Great blog entry, Nicole.

  2. Nicole - like yourself I also work in a group home for individuals with disabilities and I must say that I experienced a lot of different emotions when reading your post. I think that it is also important to note that I also have a brother who has Cerebral Palsy. I have worked with a lot of different individuals throughout my life and one thing I never had wanted to do is underestimate any of them. I think that one thing that really struck me about this post was the assumption that this individual would not be able to understand the passing of her father, and to an even greater extent that individuals with intellectual disabilities will experience any sort of feeling of accomplishment. I think that when we make statements like this we really show how much more we have to learn about certain individuals. To make an assumption about a persons emotion really degrades the person because we are assuming that we some how are better in touch with who that person is then they themselves are, usually just because of communication reasons. I know that I do not know the person you wrote about but I think that we need to give her the benefit of the doubt and not make assumptions of their emotions for them.

    On a side note there is a lot of literature out there that speaks to helping individuals with intellectual disabilities cope with death that you might want to look into.

    Lastly I just want to point out that although there often are families who no longer have much contact with their adult children living in group homes, there are also A LOT that do and that should be celebrated because it is not an easy thing to first make a decision to let others care for child, and then to find a good balance within that situation. I still do agree with you though that it is sad to see when some people cannot make this balance work and as a result end up not spending as much time with their family, but again before we pass judgment we should consider all circumstances.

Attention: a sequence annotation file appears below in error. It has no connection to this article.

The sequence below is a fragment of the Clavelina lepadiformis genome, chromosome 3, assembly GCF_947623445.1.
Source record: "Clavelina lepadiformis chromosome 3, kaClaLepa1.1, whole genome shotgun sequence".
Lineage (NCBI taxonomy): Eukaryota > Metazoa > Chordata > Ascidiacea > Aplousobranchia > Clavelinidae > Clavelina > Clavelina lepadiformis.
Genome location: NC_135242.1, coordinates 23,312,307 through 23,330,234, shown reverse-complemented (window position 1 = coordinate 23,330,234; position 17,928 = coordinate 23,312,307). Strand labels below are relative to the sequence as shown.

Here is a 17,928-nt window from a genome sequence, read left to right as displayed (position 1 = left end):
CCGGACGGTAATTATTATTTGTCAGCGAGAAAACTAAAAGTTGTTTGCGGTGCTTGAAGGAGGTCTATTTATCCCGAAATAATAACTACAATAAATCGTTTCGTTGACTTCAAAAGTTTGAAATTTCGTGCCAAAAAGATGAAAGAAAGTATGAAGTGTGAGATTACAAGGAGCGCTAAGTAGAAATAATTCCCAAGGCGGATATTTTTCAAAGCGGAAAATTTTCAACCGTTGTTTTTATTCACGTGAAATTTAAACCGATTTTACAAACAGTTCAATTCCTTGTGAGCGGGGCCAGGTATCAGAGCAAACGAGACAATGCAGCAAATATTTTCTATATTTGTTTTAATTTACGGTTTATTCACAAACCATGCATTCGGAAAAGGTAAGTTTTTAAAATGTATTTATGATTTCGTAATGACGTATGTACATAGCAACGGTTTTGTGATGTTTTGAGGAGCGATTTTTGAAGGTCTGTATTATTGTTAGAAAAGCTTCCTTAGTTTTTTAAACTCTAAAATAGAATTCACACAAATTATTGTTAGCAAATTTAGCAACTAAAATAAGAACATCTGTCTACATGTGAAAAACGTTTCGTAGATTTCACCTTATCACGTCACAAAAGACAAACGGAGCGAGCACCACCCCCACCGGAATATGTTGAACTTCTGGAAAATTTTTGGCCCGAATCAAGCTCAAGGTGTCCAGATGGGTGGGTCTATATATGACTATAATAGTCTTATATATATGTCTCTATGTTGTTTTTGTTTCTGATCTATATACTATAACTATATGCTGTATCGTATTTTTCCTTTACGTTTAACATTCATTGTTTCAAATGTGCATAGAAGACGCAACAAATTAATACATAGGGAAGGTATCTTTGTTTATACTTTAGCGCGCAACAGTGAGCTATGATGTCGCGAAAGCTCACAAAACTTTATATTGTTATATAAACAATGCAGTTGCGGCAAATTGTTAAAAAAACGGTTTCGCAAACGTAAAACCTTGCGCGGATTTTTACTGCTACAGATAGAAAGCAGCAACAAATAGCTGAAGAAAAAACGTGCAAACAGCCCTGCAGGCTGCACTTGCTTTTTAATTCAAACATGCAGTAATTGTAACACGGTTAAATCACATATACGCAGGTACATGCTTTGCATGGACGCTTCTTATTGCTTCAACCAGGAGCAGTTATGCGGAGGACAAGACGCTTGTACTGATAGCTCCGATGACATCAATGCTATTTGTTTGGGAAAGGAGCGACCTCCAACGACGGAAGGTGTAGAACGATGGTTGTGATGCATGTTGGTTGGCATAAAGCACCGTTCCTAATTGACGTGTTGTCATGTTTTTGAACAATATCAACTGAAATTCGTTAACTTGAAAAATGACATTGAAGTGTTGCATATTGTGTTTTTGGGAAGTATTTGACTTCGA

3. Hey Nicole, I totally have to agree with you. Sometimes people really take their loved ones for granted and do not understand that family will always be there no matter what, but that does not mean that can be pushed the side. I have a very small family, but I try and keep in touch with all of them. As for my mom when I am in regina, I talk to her about two times a day because I miss her so much. Family is really imporant to me, and I think should be for everyone. But unfortunately, some people get to caught up in their lives to smell the roses. My empathy goes out to you for having to deal with things like this at your job, as I am sure you probably have things of your own to deal with. Nonetheless, if you ever need to vent or anything, don't be afraid to ask me!

    Also, Karen still hasnt emailed me back yet! have you talked to her?? This is the address I sent an email to: kchichester@jefferson.k12.mi.us, is this the same as the address you used? I'm getting a little worried, hopefully you know whats goin' on! Anyhow, have a good day!